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Wednesday, December 16, 2020

James MacMillan - String Quartets (Emperor Quartet)


Information

Composer: James MacMillan
  1. Why is this night different? (String Quartet No. 2)
  2. Tuireadh, for clarinet and string quartet
  3. Visions of a November Spring: I. crotchet = 60
  4. Visions of a November Spring: II. quaver = ca.90
  5. Memento, for string quartet

Emperor Quartet
Martin Burgess, violin
Clare Hayes, violin
Fiona Bonds, viola
William Schofield, cello
&
Robert Plane, clarinet (2)

Date: 2002

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Review

ARTISTIC QUALITY: 10 / SOUND QUALITY: 10

The title of James MacMillan's String Quartet No. 2, "Why is this night different", comes from the Seder, wherein the tale is retold of the Israelites' flight from Egypt. MacMillan employs a highly pictorial musical language as the instruments behave more like characters than quartet members, particularly evident in the opening, where the first violin assumes the role of the singing storyteller. Tuireadh for clarinet and string quartet was composed as a memorial for the victims of the Piper Alpha oil rig disaster. MacMillan's tense and often gut-wrenching music plainly communicates feelings of grief and anguish through the clarinet's simulated shrieks (powerfully rendered by Robert Plane) and the strings' weeping and wailing.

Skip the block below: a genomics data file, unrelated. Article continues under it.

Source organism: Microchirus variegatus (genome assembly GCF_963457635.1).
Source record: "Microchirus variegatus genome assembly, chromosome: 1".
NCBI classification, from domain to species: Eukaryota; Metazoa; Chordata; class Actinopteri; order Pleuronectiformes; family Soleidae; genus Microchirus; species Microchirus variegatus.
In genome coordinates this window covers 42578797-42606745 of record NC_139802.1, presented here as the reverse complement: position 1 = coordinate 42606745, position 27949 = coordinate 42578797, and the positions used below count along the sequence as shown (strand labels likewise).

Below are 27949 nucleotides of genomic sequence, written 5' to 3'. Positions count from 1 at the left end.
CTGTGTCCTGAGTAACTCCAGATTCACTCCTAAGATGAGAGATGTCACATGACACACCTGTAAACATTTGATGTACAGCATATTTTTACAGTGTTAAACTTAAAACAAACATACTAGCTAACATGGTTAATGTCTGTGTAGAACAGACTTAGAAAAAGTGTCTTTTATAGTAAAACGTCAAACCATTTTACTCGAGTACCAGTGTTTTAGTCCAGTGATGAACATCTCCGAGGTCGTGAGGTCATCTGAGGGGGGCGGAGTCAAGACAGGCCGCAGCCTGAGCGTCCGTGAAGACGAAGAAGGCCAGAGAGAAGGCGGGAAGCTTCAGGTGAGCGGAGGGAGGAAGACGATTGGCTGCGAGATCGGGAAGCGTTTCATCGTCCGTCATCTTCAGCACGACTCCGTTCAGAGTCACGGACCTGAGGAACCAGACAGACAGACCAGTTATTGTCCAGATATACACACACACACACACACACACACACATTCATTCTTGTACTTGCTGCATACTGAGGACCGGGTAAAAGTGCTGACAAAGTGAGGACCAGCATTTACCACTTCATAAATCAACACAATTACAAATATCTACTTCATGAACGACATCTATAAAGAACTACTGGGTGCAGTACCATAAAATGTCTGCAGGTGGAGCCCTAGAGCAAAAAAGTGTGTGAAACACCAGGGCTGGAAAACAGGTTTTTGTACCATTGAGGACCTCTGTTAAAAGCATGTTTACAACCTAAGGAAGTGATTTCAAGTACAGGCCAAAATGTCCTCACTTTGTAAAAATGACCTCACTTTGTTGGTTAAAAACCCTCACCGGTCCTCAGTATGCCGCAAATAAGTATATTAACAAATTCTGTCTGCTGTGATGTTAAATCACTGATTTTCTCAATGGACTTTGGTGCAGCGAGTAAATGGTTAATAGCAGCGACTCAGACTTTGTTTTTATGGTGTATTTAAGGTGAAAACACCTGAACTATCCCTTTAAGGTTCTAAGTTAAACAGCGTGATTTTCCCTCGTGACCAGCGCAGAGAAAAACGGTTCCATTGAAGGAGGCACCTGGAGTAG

The 1988 String Quartet No. 1 "Visions of a November Spring" is the most austere work of this collection. It begins with unsettling, Corigliano-like "warped" string effects and then proceeds on a fascinating journey through agonized paroxysms and nervous Lutoslawski-style gesticulations before finally arriving at its shadowy close, where the strings create chillingly wraith-like sounds. The disc ends on a decidedly calmer note, with the brief, hymn-like Memento, for which the composer drew inspiration from the sound of Gaelic psalm-singing. All four works receive stunningly assured performances by the Emperor String Quartet, while BIS's recording achieves maximum clarity and dynamic impact. A must for MacMillan fans. [8/17/2002]

-- Victor Carr Jr, ClassicsToday

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James MacMillan (born 16 July 1959) is a Scottish classical composer and conductor. He studied composition at the University of Edinburgh with Rita McAllister and Kenneth Leighton, and at Durham University with John Casken. MacMillan came to the attention of the classical establishment with the BBC Scottish SO's premiere of The Confession of Isobel Gowdie at the Proms in 1990. Further successes have included his second opera The Sacrifice and the St John Passion. MacMillan's music is infused with the spiritual and the political. His Roman Catholic faith has inspired many of his sacred works.

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Formed in London in 1992, the Emperor Quartet achieved early success in competitions, most notably in 1995 when it became the first British group to win the prestigious Evian International String Quartet Competition. The Quartet has given concerts throughout the British Isles and continental Europe, and has toured in North/South America and in West Africa. The emsemble's wide-ranging repertoire includes works by Haydn, Beethoven, Xenakis, Birtwistle, Ligeti, as well as contemporary composers such as James MacMillan. The Emperor Quartet teaches string quartet playing at the City Lit College in London.

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